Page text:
Market Noise: Lowering the Volume for Summer

Observations on the Capital Markets – Week Ended June 27, 2014

Summer, summer, summertime – time to sit back and unwind. The Fresh Prince and DJ Jazzy Jeff might have been talking about the quiet tone last week in the capital markets.

  • Can you spell Goldilocks? Stocks, bonds, and commodities all rallied in the first half of 2014…for the first time since 1993.
  • Currencies: The Euro and Yen each rose 0.5%-1% against the dollar, extending their gains for the month.
  • Bonds: The 10-year Treasury yield fell 9 basis points (bps) to 2.54%; the 10-year TIP yield fell 8 bps to 0.27%.The Bank of America Merrill Lynch High Yield Index (BoAML HY) widened 1 bp to 3.48%. The Japanese 10-year bond fell to 0.55%, a 2014 low. Eurozone bond markets were generally quiet.
  • Equities: The S&P 500 Index declined almost imperceptibly last week. Within the index, Utilities and Consumer Discretionary (each up 1.0%) led; media companies rallied when the Supreme Court effectively shut down Aereo. Industrials (-1.7%) lagged; Consumer Staples (-1.3%) and Energy (-0.9%) were also weak. MSCI Europe and Japan were each down 1.5-2%. The MSCI Emerging Markets Index was down a bit.
  • Commodities: WTI Oil was down about $1 (1%)…still not really reacting to Iraq. Gold, up 3% last week, gained another $5 (0.5%).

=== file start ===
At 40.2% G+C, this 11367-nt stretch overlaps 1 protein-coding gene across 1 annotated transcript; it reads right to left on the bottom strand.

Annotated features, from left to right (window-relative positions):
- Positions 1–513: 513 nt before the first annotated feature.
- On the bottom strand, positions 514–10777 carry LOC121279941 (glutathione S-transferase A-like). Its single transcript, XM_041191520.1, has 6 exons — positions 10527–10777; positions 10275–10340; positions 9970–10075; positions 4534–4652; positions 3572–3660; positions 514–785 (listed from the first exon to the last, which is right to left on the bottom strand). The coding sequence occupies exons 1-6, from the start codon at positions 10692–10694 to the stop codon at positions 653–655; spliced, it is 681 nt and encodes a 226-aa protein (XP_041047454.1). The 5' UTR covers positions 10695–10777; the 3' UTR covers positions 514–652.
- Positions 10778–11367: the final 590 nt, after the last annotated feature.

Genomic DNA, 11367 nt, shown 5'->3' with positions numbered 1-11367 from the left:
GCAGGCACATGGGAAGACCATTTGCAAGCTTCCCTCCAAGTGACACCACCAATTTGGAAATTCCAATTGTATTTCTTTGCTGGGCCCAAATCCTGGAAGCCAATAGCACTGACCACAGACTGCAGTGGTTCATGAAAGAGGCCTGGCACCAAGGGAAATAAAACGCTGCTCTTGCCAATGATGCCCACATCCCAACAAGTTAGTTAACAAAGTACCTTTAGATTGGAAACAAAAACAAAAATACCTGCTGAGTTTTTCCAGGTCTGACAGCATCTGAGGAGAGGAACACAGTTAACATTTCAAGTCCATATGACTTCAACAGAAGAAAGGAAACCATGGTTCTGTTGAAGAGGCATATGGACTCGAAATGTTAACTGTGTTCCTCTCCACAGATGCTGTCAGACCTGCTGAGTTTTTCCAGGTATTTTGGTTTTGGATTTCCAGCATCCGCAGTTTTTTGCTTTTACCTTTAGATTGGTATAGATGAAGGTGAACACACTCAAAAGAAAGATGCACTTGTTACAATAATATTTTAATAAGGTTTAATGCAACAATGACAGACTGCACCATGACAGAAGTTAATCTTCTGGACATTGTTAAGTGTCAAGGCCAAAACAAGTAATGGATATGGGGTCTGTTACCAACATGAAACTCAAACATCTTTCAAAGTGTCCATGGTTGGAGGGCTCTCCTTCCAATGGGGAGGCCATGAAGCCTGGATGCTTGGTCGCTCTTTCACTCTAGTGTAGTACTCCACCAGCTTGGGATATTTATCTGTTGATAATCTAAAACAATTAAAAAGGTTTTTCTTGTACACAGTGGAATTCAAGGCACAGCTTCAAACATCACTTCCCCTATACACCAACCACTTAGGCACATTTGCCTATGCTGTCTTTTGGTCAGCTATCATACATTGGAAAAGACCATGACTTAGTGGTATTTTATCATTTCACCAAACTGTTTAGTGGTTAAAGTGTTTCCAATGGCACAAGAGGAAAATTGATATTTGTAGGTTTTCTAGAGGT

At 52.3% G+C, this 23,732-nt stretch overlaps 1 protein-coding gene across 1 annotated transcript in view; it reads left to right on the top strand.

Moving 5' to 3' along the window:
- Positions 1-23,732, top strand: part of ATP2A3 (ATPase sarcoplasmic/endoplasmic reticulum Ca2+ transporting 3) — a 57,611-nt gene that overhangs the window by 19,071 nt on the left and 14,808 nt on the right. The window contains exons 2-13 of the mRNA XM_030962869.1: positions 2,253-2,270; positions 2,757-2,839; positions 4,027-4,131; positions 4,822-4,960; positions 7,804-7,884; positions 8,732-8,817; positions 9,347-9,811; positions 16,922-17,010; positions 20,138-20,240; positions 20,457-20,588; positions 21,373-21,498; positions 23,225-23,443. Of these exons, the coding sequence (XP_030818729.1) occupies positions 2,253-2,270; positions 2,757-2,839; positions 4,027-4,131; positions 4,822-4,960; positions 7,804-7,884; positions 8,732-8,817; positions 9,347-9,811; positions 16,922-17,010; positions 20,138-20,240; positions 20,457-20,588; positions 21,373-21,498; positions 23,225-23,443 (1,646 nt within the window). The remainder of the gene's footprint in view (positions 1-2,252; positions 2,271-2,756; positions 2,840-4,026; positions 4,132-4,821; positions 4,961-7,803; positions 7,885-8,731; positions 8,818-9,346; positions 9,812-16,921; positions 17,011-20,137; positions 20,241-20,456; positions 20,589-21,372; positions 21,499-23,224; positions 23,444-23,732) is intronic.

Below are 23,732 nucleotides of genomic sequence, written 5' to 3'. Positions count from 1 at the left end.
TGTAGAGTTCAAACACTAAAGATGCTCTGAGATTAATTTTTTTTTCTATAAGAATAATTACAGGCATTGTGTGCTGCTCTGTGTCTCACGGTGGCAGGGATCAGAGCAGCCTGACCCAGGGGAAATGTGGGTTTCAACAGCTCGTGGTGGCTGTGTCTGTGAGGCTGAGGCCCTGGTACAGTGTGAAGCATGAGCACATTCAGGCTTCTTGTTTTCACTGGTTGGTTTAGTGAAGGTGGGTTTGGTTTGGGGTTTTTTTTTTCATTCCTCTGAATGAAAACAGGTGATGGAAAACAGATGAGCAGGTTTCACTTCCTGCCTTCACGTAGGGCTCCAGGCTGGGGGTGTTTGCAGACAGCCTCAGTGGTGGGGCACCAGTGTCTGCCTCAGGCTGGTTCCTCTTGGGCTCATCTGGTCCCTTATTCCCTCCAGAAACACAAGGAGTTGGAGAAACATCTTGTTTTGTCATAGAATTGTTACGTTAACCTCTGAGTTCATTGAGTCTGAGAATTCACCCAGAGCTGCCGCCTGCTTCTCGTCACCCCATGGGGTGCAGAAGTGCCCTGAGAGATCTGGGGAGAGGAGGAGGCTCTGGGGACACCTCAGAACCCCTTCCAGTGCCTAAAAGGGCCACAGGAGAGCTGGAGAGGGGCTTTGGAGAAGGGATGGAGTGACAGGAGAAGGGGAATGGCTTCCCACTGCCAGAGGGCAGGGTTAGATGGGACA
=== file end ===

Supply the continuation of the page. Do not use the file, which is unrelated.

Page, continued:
Continue reading

EM Update: Central Banks & Monetary Policies

Pioneer’s Head of Global Asset Allocation Research, Monica Defend, recently released an in-depth macro report on Emerging Markets. Here are some of her updates on EM monetary policies. You will find a link to the full report at the end.


ASIA

  • China – The implementation of fiscal reform is proceeding as ten local governments will be allowed to issue bonds with full responsibility of repayment. Even though the economic slowdown would suggest a stronger monetary easing, in the ongoing process of liberating interest rates and increasing efficiency in credit allocation, monetary policy must remain prudent to prevent a return to the old model of allocation and growth. The latest reserve requirement ratio cut for some qualified banks supports this attitude of the People’s Bank of China.

Continue reading

An Accommodative Fed and a Strengthening Economy Outweighed Geopolitical Fears

Observations on the Capital Markets – Week Ended June 20, 2014

Iraq news didn’t spark a flight to safety and it’s not yet clear whose side we’re on (or should be on). Fed policy seems to be on autopilot, which the markets interpret as dovish. As expected from last week’s FOMC meeting, there was no change to the taper pace or rate policy. The statement’s wording and forecasts were tweaked only slightly from the previous. Higher inflation readings and stronger labor market data didn’t lead to a material change in the language.  For the Fed to react so little to the labor and inflation data apparently led “the market” to think the Fed is even more dovish. The market apparently expects the Fed to be even more dovish than the Fed expects to be. December Fed Fund futures are trading around 1.75%‑well below the Fed’s 2.5% projection. Continue reading

Markets are Unfazed as War Risks Escalate